The billionaire has proposed using NFTs during Dallas Mavericks games and is a major investor in the marketplace Mintable.
Dallas Mavericks owner and Dogecoin proponent Mark Cuban says nonfungible tokens may have the ability to disrupt and even transform industries dealing with digital identity verification and electronic signatures.
In an episode of the Unchained podcast released yesterday, Cuban said “anything documentation driven” could potentially be transformed by nonfungible tokens, or NFTs. The billionaire said that smart contracts could destabilize companies like electronic signature technology firm DocuSign.
“Right now we see quite a bit of utilization of smart contracts for NFTs but those are really just proof of concepts for what can happen in the business world applications like insurance, legal documents,” said Cuban.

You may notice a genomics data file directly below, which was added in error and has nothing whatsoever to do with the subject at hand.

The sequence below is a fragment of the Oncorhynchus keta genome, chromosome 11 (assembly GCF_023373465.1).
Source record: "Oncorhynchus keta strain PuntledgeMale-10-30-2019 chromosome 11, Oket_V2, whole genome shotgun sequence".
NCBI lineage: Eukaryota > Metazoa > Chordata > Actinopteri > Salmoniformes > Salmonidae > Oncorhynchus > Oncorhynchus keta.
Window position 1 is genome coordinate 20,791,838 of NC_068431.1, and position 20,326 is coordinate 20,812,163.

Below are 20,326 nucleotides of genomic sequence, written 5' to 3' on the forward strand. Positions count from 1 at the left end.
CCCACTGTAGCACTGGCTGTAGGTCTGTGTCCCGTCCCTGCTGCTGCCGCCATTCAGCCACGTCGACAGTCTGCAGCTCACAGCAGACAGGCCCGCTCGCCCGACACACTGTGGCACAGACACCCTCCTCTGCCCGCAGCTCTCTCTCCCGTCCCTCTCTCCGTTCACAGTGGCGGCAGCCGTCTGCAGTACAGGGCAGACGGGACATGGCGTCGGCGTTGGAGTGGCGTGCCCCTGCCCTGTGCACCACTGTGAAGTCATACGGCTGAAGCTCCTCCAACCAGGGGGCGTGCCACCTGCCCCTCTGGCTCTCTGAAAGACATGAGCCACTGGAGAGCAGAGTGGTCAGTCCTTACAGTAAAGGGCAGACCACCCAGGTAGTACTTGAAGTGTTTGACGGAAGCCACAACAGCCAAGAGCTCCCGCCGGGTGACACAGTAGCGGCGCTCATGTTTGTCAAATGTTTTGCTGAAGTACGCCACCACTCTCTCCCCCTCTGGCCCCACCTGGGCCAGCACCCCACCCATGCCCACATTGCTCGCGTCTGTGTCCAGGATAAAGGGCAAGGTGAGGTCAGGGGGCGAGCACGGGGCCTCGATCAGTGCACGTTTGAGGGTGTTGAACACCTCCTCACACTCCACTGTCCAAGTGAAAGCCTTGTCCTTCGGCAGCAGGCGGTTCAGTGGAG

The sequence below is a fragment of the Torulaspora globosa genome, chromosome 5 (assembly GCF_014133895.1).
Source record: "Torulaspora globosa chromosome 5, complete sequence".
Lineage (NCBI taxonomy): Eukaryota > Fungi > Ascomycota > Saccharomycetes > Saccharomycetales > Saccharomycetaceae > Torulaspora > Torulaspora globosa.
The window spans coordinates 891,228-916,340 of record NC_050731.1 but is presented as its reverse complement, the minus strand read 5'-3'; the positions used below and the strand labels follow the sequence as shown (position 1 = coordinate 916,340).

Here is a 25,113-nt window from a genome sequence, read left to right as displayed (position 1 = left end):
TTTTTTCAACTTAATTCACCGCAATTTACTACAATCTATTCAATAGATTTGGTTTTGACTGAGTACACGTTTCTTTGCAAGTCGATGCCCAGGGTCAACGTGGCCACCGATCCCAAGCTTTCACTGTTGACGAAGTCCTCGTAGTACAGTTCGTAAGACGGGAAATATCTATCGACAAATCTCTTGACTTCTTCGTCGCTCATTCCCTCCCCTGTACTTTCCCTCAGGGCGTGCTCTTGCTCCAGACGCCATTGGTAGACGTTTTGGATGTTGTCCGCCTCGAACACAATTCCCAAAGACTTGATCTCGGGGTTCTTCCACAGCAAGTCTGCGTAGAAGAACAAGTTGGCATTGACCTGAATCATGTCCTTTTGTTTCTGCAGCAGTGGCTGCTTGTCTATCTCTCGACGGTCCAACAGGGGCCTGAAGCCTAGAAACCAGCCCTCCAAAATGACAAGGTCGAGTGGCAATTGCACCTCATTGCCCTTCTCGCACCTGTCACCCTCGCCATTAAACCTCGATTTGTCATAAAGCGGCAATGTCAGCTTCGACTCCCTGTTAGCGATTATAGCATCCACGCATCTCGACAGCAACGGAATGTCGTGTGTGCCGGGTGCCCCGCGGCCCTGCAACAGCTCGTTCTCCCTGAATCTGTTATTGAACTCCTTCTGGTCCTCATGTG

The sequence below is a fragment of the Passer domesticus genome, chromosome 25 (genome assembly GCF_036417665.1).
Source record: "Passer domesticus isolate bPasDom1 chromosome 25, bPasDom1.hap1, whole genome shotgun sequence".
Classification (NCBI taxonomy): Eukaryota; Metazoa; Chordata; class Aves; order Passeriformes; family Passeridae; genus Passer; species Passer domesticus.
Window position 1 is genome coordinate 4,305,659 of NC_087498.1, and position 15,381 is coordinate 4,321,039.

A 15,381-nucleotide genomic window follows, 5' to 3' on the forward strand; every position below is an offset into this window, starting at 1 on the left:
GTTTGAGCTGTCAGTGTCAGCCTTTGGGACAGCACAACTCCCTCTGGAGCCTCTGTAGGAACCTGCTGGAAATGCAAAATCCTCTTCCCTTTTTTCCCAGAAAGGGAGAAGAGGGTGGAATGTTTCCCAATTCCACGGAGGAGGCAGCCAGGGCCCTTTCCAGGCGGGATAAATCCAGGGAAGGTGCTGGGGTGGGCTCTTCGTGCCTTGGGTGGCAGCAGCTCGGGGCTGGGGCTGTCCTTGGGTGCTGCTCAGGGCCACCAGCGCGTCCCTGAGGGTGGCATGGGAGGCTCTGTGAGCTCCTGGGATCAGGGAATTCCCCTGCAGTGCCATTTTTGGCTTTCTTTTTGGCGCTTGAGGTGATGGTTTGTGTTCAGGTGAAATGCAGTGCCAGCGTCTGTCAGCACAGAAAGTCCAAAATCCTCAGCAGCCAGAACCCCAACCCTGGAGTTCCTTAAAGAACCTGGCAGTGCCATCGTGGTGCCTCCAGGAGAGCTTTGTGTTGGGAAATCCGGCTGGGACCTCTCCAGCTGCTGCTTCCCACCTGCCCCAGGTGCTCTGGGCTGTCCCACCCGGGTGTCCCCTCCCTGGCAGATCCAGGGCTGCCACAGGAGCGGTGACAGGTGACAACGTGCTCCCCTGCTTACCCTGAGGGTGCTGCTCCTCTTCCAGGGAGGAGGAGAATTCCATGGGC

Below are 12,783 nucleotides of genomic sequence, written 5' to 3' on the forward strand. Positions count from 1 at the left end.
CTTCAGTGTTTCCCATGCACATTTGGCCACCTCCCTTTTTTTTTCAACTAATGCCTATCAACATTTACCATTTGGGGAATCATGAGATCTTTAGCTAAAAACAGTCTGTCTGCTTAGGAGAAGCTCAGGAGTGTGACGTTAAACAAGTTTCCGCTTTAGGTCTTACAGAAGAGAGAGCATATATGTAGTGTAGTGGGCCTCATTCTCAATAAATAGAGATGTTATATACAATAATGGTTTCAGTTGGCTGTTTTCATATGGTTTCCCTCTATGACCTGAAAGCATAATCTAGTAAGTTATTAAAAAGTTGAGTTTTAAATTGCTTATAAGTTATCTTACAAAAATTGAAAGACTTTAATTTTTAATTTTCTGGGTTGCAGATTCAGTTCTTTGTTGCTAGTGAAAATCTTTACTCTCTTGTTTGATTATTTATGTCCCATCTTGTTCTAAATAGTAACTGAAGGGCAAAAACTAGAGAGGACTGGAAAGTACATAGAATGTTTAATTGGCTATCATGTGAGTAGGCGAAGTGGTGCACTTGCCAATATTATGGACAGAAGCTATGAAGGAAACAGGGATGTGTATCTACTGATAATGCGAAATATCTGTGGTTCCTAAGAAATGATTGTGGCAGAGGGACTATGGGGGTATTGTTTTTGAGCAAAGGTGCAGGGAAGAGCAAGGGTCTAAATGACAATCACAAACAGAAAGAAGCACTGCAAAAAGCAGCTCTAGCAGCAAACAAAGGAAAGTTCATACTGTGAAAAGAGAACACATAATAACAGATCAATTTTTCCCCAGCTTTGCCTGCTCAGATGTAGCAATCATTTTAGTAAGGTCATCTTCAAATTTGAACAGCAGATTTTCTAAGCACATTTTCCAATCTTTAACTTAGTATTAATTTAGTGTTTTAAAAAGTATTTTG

Though the Dallas Mavericks owner said the NFT industry as a whole may change certain industries, his involvement was personally limited to buying the things he “likes to look at.” He’s also a major investor behind the marketplace Mintable.
Cuban proposed using NFTs with real-world data at basketball games, saying Mavericks fans could hold tokens featuring “highlights from the first quarter” or events with the time minted on the blockchain. Others in the crypto space have been experimenting with similar use cases, by geotagging street art and developing technology capable of recording and encrypting data including temperature, air quality and motion to NFTs.
“I think there's going to be a fair amount of winners [in the NFT industry]” said Cuban. “Probably within the next 3-5 years you're gonna see a huge consolidation where there's somebody who was on the outside looking in or somebody who got bigger that we didn't expect to get big and they buy up the others to get their NFT base and get their customers.”
The statement seemingly represents a change in the billionaire's stance on the technology, given he said in January that valuations in the NFT space were inflated and implied his involvement was more of an experiment.